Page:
I own just four garments from fast-fashion behemoth Zara and felt guilty buying even those. Fairly or not, the Spanish retail chain is judged widely for the environmental impact of its low-cost, trend-driven model. So when the brand told me that a makeup line was in the works, I expected faddy designer dupes with similarly ephemeral appeal, piles of single-use plastic packaging and that same unease at having supported a culture that should be doing considerably better.
They agree, it seems. Instead of copying high-end creatives for Zara Beauty, they’ve engaged them in the process. Legendary makeup artist Diane Kendal took on the product development, while renowned aesthete Fabien Baron conceived the lacquered white refillable packaging (yes, almost every product is a buy-once-and-keep-refilling proposition). The resulting line is extraordinarily good and, to my surprise, follows its own path.
I’m a sucker for a stylo lipstick (an extra slim, pointed bullet for precise application) and Zara’s Stiletto (£9.99 for the full product, £5.99 for a refill) doesn’t disappoint. The finish – neither unfashionably shiny nor wilfully matte – is perfect for those seeking both style and comfort (there are matte and satin lipsticks, too, if you favour either extreme, and a useful tinted balm). Here, and across the range, I appreciate Kendal’s thoughtfully curated colour palette (think Farrow & Ball pamphlet rather than Dulux wall chart). Nude Premiere is a flattering, everyday dusty rose, while Parfaite is just that – a perfect, classic red.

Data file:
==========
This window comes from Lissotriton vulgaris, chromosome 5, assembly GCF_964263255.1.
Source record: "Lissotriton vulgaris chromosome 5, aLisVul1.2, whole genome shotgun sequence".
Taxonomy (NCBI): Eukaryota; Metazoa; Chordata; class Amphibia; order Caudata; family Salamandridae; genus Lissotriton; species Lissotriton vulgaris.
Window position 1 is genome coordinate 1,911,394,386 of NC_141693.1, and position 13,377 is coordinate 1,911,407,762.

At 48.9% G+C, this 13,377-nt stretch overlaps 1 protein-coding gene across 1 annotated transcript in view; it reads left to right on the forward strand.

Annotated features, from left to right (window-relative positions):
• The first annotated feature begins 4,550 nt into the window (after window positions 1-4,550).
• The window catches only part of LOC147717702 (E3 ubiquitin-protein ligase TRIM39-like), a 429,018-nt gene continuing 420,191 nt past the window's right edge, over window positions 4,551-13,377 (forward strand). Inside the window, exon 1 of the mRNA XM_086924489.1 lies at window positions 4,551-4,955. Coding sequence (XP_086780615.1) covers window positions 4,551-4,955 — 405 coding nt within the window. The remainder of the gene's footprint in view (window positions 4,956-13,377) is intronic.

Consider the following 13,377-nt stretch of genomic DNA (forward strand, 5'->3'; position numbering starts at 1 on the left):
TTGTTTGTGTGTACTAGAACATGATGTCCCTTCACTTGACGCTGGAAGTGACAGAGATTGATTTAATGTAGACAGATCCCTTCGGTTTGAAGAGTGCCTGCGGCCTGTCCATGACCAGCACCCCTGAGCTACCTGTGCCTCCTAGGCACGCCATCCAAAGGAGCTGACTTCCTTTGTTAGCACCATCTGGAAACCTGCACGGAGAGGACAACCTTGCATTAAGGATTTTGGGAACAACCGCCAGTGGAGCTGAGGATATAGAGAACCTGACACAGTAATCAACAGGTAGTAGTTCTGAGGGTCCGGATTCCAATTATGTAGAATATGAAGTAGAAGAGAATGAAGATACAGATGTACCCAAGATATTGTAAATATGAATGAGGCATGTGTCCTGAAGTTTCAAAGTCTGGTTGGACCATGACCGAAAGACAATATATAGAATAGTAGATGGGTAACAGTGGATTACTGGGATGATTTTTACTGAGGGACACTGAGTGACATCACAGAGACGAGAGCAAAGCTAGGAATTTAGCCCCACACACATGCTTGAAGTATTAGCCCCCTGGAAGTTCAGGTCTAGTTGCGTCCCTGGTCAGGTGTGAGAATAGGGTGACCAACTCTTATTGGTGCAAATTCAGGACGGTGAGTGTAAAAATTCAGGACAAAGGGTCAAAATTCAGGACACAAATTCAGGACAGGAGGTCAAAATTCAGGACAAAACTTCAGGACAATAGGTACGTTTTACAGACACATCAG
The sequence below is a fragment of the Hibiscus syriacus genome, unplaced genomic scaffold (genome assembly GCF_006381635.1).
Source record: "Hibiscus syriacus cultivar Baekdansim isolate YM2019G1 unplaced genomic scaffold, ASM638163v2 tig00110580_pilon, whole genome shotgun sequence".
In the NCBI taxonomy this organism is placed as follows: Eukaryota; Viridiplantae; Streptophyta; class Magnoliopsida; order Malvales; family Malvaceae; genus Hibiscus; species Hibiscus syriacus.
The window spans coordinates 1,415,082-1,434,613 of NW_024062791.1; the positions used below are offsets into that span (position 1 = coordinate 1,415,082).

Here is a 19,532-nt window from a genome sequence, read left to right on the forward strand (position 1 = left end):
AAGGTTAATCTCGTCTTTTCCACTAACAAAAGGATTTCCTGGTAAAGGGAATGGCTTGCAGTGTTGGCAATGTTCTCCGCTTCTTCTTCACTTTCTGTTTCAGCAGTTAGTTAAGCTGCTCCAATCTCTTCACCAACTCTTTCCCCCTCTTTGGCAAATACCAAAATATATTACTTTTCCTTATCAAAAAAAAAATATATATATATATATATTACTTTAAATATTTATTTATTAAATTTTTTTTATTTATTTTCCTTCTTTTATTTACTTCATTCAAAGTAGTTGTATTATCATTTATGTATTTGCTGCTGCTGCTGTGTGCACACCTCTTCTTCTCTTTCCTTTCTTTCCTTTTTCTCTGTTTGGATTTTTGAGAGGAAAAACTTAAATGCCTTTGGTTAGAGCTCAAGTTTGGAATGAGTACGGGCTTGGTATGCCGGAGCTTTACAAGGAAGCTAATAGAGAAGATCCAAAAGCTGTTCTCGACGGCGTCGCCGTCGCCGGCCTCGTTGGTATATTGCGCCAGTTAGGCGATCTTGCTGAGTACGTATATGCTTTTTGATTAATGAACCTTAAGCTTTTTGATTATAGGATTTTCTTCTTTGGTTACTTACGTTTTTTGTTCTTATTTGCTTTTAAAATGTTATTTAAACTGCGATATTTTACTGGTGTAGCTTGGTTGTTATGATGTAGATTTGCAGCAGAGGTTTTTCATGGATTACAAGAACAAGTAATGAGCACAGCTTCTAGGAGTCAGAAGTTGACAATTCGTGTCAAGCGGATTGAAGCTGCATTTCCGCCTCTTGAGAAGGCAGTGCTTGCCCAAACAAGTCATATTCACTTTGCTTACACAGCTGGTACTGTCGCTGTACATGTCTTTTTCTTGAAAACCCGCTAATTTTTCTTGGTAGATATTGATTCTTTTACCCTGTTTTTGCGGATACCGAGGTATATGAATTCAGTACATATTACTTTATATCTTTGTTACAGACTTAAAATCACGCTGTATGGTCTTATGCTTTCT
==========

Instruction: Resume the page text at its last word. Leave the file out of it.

The eyeshadows feel as well curated. Pigment packed but wearable, these easily blendable powders cost £17.99 for a palette of six (£11.99 for two), but can then be replaced on a single pan basis for £3.99, meaning you won’t have that common problem of draining all the everyday nudes before the more vibrant tones. The same applies to the interchangeable face palette (£17.99 complete), so if you’re heavier on the (perfectly toned, not remotely orange) bronzer than on the blush and highlighter, you can snap in a new segment for just £4.99. All products are vegan and cruelty-free (despite selling in China, where Zara is manufacturing locally to swerve mandatory animal testing for imported products), and cater inclusively for all skintones. The only weakness is the makeup brush line, which is far too floppy and directionless to be useful. Otherwise, this is an exceptional effort that makes shopping at Zara a less adulterated joy.